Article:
By Danielle O’Connell
One of Joe Pilates’ most famous quotes is “If your spine is flexible you are young; if your spine is stiff you are old.” The spine and core are so important to the health of the body as a whole and yet so many people have back pain, poor posture, “tech neck” and injuries as a result of one thing: Gravity. This is the one thing that is always weighing down on our bodies, causing compression and tissue damage, making muscles tighter and weaker and more tense. Nobody can escape the pull of gravity, and the cumulative time we spend under its force just increases as we age.
I’ve been a Pilates teacher for over 20 years and several years back I was looking for a more specific way to help my clients. As a Pilates teacher and fitness trainer I noticed that the types of people coming to Pilates were looking for a safe, more mindful way of beginning to exercise again after surgery or childbirth or physical therapy. Many of my clients were coming to me with minor – yet persistent and seemingly mysterious – aches and pains. They just wanted to feel good and be able to do the things they enjoy. So I began studying deeper anatomy because I wanted to be able to understand their injuries and help them feel better with exercise.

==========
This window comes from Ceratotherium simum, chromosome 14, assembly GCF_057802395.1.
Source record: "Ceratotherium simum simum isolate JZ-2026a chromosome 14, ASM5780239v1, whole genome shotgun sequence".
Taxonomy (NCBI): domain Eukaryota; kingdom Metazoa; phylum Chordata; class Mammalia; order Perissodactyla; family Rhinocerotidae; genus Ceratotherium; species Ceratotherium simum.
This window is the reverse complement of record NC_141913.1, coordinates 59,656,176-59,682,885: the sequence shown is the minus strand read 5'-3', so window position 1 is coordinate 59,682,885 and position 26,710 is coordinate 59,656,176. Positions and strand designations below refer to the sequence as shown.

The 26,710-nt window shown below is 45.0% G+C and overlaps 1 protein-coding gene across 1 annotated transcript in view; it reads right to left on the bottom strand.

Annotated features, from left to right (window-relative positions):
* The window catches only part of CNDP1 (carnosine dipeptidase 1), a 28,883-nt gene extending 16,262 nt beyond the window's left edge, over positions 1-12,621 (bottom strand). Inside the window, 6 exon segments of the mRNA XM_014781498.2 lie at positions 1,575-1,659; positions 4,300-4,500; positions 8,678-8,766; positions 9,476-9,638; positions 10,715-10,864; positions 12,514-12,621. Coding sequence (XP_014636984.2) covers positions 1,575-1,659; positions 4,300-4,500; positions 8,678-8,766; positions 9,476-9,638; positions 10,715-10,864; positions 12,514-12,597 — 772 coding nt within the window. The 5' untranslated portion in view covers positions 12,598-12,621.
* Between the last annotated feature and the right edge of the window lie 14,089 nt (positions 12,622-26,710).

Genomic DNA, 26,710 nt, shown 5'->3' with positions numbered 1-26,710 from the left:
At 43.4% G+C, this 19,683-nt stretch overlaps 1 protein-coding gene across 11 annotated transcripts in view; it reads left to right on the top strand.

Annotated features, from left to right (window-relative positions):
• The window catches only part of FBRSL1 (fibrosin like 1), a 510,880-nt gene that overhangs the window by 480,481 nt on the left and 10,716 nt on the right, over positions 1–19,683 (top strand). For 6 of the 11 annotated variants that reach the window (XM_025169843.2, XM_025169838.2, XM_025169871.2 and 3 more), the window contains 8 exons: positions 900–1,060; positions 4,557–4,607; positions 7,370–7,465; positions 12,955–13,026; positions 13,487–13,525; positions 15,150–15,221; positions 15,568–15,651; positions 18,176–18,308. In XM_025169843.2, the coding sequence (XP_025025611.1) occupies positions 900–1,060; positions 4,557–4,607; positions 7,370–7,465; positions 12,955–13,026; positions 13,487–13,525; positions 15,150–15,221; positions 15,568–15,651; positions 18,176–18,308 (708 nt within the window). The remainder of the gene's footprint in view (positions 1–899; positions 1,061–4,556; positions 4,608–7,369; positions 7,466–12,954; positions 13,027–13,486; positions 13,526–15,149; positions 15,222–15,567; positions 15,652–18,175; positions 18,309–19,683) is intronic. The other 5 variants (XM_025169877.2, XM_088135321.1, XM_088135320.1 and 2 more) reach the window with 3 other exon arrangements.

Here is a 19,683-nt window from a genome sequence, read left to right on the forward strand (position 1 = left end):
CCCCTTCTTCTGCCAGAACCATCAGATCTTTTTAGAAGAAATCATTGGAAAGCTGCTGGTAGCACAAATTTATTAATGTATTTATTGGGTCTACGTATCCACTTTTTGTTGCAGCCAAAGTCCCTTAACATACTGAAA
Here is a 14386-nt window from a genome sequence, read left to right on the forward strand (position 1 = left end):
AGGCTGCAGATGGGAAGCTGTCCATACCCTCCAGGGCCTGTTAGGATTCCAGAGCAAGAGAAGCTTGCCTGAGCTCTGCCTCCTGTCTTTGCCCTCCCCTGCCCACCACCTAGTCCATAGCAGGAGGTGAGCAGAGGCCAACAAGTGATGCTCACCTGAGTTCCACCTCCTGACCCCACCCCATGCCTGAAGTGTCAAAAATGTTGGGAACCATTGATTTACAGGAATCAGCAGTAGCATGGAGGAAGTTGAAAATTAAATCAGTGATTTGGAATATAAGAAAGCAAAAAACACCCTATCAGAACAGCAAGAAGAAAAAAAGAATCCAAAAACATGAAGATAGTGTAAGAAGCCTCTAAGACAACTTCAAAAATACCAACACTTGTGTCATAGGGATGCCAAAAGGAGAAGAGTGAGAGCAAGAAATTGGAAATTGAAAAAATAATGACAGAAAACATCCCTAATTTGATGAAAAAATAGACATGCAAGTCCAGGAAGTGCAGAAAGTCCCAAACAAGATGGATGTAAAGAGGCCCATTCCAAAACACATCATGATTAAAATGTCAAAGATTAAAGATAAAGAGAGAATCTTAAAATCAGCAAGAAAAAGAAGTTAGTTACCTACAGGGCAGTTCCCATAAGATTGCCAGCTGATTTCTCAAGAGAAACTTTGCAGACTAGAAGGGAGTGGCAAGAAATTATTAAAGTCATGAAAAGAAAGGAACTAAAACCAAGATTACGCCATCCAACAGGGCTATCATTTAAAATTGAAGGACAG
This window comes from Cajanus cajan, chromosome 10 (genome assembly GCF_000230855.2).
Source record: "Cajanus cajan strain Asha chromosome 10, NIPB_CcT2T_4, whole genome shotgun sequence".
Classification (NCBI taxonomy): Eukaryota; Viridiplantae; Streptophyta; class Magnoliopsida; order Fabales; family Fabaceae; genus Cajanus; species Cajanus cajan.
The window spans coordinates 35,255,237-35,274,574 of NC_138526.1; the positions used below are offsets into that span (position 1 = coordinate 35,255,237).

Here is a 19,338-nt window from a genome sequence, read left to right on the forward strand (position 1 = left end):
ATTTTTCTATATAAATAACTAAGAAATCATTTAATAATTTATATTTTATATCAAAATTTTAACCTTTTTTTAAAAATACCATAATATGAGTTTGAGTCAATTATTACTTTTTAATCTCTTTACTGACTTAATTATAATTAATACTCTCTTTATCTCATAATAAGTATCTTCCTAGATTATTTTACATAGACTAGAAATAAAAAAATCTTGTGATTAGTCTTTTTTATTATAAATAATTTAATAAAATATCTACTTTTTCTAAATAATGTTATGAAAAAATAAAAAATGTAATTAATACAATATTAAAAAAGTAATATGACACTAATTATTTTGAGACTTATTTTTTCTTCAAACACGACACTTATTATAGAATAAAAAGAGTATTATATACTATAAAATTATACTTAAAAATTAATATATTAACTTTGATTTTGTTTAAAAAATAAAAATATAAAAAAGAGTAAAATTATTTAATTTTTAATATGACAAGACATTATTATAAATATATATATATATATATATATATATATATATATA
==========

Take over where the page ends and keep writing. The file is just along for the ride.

Then one day I saw my friend Ilaria Cavagna had posted on social media that she was leading an ELDOA workshop. I was curious and hopeful that this method could give me the tools I needed to help my clients. So jumped right into a weekend-long training. This new method turned out to be just what I was looking for, and by combining Pilates with ELDOA I was able to help my clients relieve aches and pains, combat morning stiffness, prevent injuries and improve their Pilates practice.
What is ELDOA?
In order to understand ELDOA, you first have to understand the role of fascia in the body. Fascia is the connective tissue that is everywhere in the body….it encases our muscles, muscle fibers, and organs, it makes up our bones, ligaments and tendons and basically holds us together. Fascia is what provides continuity and connectivity throughout the body. It is also through the fascia where many nerves, receptors and blood vessels pass and therefore provides the intelligence and communication of the brain to the body.
ELDOA is a method that puts tension on the lines of fascia in the body in order to create space at a specific joint. When we use the muscular strength of the body to put tension on the fascia we can actually help open spaces between bones and help to decrease pressure in the joints. This is extremely effective for helping to relieve spinal disc pain and also for creating awareness, strength, flexibility and resilience to avoid further injuries.